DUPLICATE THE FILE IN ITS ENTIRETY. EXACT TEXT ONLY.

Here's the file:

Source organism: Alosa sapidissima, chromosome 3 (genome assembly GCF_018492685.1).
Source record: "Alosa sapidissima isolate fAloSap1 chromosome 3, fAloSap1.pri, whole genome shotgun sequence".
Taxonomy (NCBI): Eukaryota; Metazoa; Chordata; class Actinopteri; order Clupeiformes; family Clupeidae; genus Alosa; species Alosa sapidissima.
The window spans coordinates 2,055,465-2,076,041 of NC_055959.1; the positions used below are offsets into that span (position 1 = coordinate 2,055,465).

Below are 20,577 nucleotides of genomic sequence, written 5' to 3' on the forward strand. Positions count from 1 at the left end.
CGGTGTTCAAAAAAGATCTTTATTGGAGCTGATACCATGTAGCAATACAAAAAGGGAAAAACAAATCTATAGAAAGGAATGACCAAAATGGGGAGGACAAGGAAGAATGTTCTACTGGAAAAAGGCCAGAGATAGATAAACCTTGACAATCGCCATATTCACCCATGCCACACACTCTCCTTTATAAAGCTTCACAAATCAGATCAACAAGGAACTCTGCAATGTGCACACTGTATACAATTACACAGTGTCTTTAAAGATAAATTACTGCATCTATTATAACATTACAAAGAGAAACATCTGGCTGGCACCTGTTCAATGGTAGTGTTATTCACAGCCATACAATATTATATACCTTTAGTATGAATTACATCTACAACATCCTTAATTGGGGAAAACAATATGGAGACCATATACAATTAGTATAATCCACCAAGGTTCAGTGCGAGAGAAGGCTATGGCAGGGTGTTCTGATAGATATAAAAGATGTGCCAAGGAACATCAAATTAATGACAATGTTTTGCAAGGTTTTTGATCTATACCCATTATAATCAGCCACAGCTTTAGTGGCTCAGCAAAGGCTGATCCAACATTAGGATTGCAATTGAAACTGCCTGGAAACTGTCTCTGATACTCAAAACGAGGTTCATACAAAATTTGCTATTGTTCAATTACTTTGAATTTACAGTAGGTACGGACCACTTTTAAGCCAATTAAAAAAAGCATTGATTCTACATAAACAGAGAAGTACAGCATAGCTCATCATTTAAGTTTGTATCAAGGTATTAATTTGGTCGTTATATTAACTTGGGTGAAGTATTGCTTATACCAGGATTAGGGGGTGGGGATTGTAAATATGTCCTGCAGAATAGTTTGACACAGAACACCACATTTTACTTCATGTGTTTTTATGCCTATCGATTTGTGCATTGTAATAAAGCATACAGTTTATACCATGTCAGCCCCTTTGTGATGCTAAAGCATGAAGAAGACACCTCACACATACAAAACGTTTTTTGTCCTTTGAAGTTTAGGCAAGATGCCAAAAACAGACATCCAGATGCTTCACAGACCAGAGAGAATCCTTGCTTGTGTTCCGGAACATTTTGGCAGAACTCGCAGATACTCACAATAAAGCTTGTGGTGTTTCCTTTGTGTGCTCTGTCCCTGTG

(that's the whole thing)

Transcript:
Source organism: Alosa sapidissima, chromosome 3 (genome assembly GCF_018492685.1).
Source record: "Alosa sapidissima isolate fAloSap1 chromosome 3, fAloSap1.pri, whole genome shotgun sequence".
Taxonomy (NCBI): Eukaryota; Metazoa; Chordata; class Actinopteri; order Clupeiformes; family Clupeidae; genus Alosa; species Alosa sapidissima.
The window spans coordinates 2,055,465-2,076,041 of NC_055959.1; the positions used below are offsets into that span (position 1 = coordinate 2,055,465).

Below are 20,577 nucleotides of genomic sequence, written 5' to 3' on the forward strand. Positions count from 1 at the left end.
CGGTGTTCAAAAAAGATCTTTATTGGAGCTGATACCATGTAGCAATACAAAAAGGGAAAAACAAATCTATAGAAAGGAATGACCAAAATGGGGAGGACAAGGAAGAATGTTCTACTGGAAAAAGGCCAGAGATAGATAAACCTTGACAATCGCCATATTCACCCATGCCACACACTCTCCTTTATAAAGCTTCACAAATCAGATCAACAAGGAACTCTGCAATGTGCACACTGTATACAATTACACAGTGTCTTTAAAGATAAATTACTGCATCTATTATAACATTACAAAGAGAAACATCTGGCTGGCACCTGTTCAATGGTAGTGTTATTCACAGCCATACAATATTATATACCTTTAGTATGAATTACATCTACAACATCCTTAATTGGGGAAAACAATATGGAGACCATATACAATTAGTATAATCCACCAAGGTTCAGTGCGAGAGAAGGCTATGGCAGGGTGTTCTGATAGATATAAAAGATGTGCCAAGGAACATCAAATTAATGACAATGTTTTGCAAGGTTTTTGATCTATACCCATTATAATCAGCCACAGCTTTAGTGGCTCAGCAAAGGCTGATCCAACATTAGGATTGCAATTGAAACTGCCTGGAAACTGTCTCTGATACTCAAAACGAGGTTCATACAAAATTTGCTATTGTTCAATTACTTTGAATTTACAGTAGGTACGGACCACTTTTAAGCCAATTAAAAAAAGCATTGATTCTACATAAACAGAGAAGTACAGCATAGCTCATCATTTAAGTTTGTATCAAGGTATTAATTTGGTCGTTATATTAACTTGGGTGAAGTATTGCTTATACCAGGATTAGGGGGTGGGGATTGTAAATATGTCCTGCAGAATAGTTTGACACAGAACACCACATTTTACTTCATGTGTTTTTATGCCTATCGATTTGTGCATTGTAATAAAGCATACAGTTTATACCATGTCAGCCCCTTTGTGATGCTAAAGCATGAAGAAGACACCTCACACATACAAAACGTTTTTTGTCCTTTGAAGTTTAGGCAAGATGCCAAAAACAGACATCCAGATGCTTCACAGACCAGAGAGAATCCTTGCTTGTGTTCCGGAACATTTTGGCAGAACTCGCAGATACTCACAATAAAGCTTGTGGTGTTTCCTTTGTGTGCTCTGTCCCTGTG